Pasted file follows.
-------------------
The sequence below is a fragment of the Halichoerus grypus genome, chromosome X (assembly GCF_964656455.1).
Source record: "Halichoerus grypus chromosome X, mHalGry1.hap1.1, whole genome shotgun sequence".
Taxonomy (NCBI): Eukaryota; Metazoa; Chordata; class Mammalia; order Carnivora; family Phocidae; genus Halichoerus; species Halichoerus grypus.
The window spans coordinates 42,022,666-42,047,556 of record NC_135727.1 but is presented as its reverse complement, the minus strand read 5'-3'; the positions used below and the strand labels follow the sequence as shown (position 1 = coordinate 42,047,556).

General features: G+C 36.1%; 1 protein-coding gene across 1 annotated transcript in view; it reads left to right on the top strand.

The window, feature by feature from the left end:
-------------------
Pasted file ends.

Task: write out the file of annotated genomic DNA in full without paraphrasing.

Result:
The sequence below is a fragment of the Halichoerus grypus genome, chromosome X (assembly GCF_964656455.1).
Source record: "Halichoerus grypus chromosome X, mHalGry1.hap1.1, whole genome shotgun sequence".
Taxonomy (NCBI): Eukaryota; Metazoa; Chordata; class Mammalia; order Carnivora; family Phocidae; genus Halichoerus; species Halichoerus grypus.
The window spans coordinates 42,022,666-42,047,556 of record NC_135727.1 but is presented as its reverse complement, the minus strand read 5'-3'; the positions used below and the strand labels follow the sequence as shown (position 1 = coordinate 42,047,556).

General features: G+C 36.1%; 1 protein-coding gene across 1 annotated transcript in view; it reads left to right on the top strand.

The window, feature by feature from the left end: